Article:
What should you look for when buying a used phone?
Actually if I am being honest the only reason I post a blog is to help my website's SEO (search engine optimization). It helps lincolntechjedi.com to show up in google search results for searches such as "iPhone Screen Repair Lincoln Ne" or "phone battery replacement lincoln ne". It's not that I don't think that I have any good info to share, it's just simply that I assume most people aren't going to use utilize their valuable time by reading a blog some local techie guy wrote. That being said I don't want to post anything if it doesn't have the potential to help someone out there. So here's my quick guide about what to look for when buying a used phone.
I don't know about you but I can't justify spending $1,000.00 on the newest iPhone that comes out, yet I want to have a device that loads quickly and operates smoothly because if I'm honest I spend a lot of time on my phone everyday. A older, laggy phone can add a lot of extra wasted time into your day, especially if you use it for work. So if you are on a budget but desire a device that keeps up, then buying a more recently released used phone is a great option. The problem of course, as with any used electronics item, is how can you be sure you are getting a fully functioning, undamaged item. Without opening the device and looking inside there really is no way to be sure, and even then there can be hidden problems. As someone who refurbished and resold phones quite sometime I learned over time what to look for, what questions to ask, what precautions to take, etc. These are my tips.
This first blog post I am going to address the aspects of the phone that you should check once you have the phone in your hand. Next week I will add a blog about how to go about buying off of eBay, Swappa or another online forum for buying used phones.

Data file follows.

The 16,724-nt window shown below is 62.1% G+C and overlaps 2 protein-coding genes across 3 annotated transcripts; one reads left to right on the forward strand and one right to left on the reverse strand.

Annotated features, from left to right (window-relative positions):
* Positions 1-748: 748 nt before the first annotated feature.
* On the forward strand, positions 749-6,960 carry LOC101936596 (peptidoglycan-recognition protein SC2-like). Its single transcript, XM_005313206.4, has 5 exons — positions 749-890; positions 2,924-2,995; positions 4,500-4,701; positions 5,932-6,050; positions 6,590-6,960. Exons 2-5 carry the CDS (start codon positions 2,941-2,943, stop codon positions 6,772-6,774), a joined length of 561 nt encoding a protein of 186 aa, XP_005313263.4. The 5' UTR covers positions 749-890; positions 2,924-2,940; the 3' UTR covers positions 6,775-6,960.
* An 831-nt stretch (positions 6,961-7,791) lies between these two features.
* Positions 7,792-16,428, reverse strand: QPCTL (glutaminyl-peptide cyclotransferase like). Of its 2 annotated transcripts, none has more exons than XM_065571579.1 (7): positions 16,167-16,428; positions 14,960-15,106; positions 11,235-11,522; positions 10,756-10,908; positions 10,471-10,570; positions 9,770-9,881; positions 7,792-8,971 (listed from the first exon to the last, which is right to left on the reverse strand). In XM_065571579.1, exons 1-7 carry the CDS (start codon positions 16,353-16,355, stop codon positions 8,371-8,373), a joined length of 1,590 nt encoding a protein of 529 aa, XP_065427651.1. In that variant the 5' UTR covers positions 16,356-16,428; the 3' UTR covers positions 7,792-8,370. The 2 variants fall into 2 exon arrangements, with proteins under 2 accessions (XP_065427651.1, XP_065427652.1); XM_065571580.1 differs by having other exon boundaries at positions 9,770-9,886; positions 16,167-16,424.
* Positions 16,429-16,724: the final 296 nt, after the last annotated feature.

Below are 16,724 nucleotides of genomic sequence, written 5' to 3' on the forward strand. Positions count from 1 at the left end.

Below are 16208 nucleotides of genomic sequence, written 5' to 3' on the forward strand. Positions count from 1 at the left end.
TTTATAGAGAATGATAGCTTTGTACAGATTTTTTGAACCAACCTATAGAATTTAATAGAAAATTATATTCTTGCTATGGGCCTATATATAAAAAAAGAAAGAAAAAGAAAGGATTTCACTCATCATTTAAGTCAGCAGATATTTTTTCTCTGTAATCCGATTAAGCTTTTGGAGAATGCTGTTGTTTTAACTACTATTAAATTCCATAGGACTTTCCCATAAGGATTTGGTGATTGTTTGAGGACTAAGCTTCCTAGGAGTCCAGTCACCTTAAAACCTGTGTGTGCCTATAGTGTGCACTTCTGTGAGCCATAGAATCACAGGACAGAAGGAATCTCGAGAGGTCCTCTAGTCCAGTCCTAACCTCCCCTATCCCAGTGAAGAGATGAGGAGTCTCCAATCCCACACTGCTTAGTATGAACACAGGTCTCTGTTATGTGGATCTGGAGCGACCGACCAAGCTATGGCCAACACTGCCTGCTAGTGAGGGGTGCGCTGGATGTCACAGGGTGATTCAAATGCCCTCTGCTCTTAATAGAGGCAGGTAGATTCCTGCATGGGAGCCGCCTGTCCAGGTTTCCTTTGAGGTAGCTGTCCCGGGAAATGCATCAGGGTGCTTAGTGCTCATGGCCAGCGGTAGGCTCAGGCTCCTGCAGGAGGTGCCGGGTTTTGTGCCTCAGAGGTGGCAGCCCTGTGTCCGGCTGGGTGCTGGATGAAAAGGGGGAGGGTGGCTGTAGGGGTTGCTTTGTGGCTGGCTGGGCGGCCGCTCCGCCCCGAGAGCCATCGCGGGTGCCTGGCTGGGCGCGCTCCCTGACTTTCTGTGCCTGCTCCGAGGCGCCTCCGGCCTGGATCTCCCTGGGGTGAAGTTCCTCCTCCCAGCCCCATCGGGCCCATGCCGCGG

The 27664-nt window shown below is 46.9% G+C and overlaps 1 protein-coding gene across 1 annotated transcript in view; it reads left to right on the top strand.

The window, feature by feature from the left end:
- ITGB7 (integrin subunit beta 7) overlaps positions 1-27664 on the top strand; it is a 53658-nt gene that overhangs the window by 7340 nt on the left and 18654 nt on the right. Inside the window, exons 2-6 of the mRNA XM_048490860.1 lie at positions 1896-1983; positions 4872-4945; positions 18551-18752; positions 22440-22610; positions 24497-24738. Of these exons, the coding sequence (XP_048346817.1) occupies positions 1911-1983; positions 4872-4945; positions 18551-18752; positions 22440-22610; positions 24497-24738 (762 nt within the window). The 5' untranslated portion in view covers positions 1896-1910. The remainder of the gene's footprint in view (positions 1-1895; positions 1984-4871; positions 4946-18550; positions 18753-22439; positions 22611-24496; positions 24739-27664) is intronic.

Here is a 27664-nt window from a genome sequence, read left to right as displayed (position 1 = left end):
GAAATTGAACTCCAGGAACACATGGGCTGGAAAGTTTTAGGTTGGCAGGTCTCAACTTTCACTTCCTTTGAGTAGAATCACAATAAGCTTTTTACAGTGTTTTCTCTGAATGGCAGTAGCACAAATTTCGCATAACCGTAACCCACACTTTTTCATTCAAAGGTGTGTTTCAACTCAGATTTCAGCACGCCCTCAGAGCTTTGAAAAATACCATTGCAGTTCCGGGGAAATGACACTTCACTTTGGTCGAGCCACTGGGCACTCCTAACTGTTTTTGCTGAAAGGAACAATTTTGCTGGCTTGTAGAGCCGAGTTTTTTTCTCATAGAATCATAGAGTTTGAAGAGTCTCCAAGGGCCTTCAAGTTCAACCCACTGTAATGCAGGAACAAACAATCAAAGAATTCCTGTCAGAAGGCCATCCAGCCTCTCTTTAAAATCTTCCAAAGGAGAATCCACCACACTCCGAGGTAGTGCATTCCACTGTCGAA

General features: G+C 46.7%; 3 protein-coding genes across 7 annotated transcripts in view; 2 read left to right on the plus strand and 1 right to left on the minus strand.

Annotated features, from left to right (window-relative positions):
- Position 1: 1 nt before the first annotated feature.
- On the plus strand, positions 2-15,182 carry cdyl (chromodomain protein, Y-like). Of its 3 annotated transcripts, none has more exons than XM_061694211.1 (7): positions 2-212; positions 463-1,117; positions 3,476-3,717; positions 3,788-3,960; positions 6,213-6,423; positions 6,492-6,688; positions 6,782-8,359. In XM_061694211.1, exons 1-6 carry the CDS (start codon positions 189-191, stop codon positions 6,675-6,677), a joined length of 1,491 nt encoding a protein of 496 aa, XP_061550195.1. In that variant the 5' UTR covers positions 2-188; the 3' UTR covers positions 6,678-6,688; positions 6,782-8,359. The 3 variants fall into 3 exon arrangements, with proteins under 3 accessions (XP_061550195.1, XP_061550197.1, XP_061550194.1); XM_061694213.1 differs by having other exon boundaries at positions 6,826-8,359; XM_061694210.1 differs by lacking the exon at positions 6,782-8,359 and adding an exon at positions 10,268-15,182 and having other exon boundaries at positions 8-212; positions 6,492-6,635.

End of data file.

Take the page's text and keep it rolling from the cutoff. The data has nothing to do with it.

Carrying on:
If you are buying off of craigslist or facebook it is more straight forward than eBay. You have a chance to inspect the phone in person before handing over your money. Even though the phone is used you are still likely paying good money, so take your time. Even if there are aspects of the phone that are not functioning that to you are unimportant, still you should consider that one thing not functioning might indicate there are other unseen problems that can show themselves over time. At the least, if you fully inspect the phone and find some issues, you can use that information to ask for a lower selling price. Also keep in mind a fully functioning phone resells for significantly more when the time comes that you want to upgrade and sell your old device.
In order to test most functionality the phone must be setup of course, so you can ask the seller before meeting to either leave the phone fully set up until the sale is agreed upon or ask them if you can go through the phone's setup yourself before the purchase. You will need a SIM card and something to pop the SIM card tray for setup.
These are all the aspects of iPhone functionality that I test.
-Screen - Look at the LCD under the glass. Are there any dark or light colored spots? Make sure to look at it on a black and white screen. Are there any dead pixels, lines, spots, pieces of debris under the glass?
-Brightness - Is it functioning? I have never seen it not, so more importantly does the screen reach the desired max brightness level. If the screen has been replaced by a cheap aftermarket screen it can be much dimmer. It is helpful if you have another iPhone to compare it to. It's obviously important that you know what type of screen is on your own phone that you are using for comparison. Are you the original owner so you know the screen is original Apple? Or you had it replaced with an OEM Apple screen? Or you had it replaced with an aftermarket screen that was dimmer than your original display. In any of these cases you can use your phone for comparisons sake. The brightness across all of the models of iPhone has remained virtually the same, so you can compare one model to another.
-Touch functionality - Check every area of the screen. Sometimes there can be dead spots. It is useful to turn on the AssistiveTouch function on iPhones in Settings>General>Accessibility. Move the AssistiveTouch Home Button around the entire screen and make sure there are no dead spots. Or you can hold down on an icon until the option to move around the icons appears and simply drag the icon around the screen. If your device has 3D touch (iPhone 6s through X) then check all areas of the screen for 3D touch functionality.